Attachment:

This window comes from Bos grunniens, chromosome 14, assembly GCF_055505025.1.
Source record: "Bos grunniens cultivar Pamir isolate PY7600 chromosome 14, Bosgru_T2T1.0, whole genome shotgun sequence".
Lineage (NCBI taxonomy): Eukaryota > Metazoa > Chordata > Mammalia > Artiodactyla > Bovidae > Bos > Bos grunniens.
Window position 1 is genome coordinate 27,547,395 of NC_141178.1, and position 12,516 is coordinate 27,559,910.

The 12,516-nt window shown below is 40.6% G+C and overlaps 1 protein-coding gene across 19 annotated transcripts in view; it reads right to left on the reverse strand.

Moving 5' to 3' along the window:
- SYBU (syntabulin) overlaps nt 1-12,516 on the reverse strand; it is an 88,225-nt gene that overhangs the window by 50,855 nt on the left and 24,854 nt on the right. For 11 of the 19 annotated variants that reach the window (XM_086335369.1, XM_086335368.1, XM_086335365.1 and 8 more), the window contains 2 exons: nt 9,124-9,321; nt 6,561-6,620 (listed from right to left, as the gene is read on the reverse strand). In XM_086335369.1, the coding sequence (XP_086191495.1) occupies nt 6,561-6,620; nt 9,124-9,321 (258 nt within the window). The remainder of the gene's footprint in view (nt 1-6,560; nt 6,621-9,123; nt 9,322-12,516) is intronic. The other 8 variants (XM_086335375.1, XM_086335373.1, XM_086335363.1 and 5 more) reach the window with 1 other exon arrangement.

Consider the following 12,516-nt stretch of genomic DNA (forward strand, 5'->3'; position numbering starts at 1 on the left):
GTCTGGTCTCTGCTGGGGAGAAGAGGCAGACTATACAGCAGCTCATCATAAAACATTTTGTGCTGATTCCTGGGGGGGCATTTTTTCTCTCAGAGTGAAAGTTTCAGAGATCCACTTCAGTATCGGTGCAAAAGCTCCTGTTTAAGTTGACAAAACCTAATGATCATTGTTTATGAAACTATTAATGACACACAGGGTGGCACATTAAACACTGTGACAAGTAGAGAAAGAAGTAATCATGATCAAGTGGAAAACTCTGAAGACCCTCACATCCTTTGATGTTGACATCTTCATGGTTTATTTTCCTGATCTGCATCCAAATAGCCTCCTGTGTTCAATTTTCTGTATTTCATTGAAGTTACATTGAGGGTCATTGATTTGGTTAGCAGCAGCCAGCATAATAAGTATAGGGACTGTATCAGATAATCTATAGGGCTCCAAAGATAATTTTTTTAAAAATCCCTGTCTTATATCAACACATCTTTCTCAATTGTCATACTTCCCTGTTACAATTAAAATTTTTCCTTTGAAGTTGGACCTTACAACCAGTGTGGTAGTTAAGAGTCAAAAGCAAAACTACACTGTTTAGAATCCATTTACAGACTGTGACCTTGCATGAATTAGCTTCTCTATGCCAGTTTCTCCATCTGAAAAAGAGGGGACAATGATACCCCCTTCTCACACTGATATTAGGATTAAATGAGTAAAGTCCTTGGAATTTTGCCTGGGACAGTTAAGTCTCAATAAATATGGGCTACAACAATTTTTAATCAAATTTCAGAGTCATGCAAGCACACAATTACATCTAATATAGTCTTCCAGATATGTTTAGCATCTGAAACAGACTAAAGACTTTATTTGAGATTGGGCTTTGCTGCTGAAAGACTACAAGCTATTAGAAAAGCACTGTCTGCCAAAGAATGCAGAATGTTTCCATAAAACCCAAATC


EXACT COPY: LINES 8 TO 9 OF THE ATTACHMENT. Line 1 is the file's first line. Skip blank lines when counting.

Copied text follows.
Consider the following 12,516-nt stretch of genomic DNA (forward strand, 5'->3'; position numbering starts at 1 on the left):
GTCTGGTCTCTGCTGGGGAGAAGAGGCAGACTATACAGCAGCTCATCATAAAACATTTTGTGCTGATTCCTGGGGGGGCATTTTTTCTCTCAGAGTGAAAGTTTCAGAGATCCACTTCAGTATCGGTGCAAAAGCTCCTGTTTAAGTTGACAAAACCTAATGATCATTGTTTATGAAACTATTAATGACACACAGGGTGGCACATTAAACACTGTGACAAGTAGAGAAAGAAGTAATCATGATCAAGTGGAAAACTCTGAAGACCCTCACATCCTTTGATGTTGACATCTTCATGGTTTATTTTCCTGATCTGCATCCAAATAGCCTCCTGTGTTCAATTTTCTGTATTTCATTGAAGTTACATTGAGGGTCATTGATTTGGTTAGCAGCAGCCAGCATAATAAGTATAGGGACTGTATCAGATAATCTATAGGGCTCCAAAGATAATTTTTTTAAAAATCCCTGTCTTATATCAACACATCTTTCTCAATTGTCATACTTCCCTGTTACAATTAAAATTTTTCCTTTGAAGTTGGACCTTACAACCAGTGTGGTAGTTAAGAGTCAAAAGCAAAACTACACTGTTTAGAATCCATTTACAGACTGTGACCTTGCATGAATTAGCTTCTCTATGCCAGTTTCTCCATCTGAAAAAGAGGGGACAATGATACCCCCTTCTCACACTGATATTAGGATTAAATGAGTAAAGTCCTTGGAATTTTGCCTGGGACAGTTAAGTCTCAATAAATATGGGCTACAACAATTTTTAATCAAATTTCAGAGTCATGCAAGCACACAATTACATCTAATATAGTCTTCCAGATATGTTTAGCATCTGAAACAGACTAAAGACTTTATTTGAGATTGGGCTTTGCTGCTGAAAGACTACAAGCTATTAGAAAAGCACTGTCTGCCAAAGAATGCAGAATGTTTCCATAAAACCCAAATC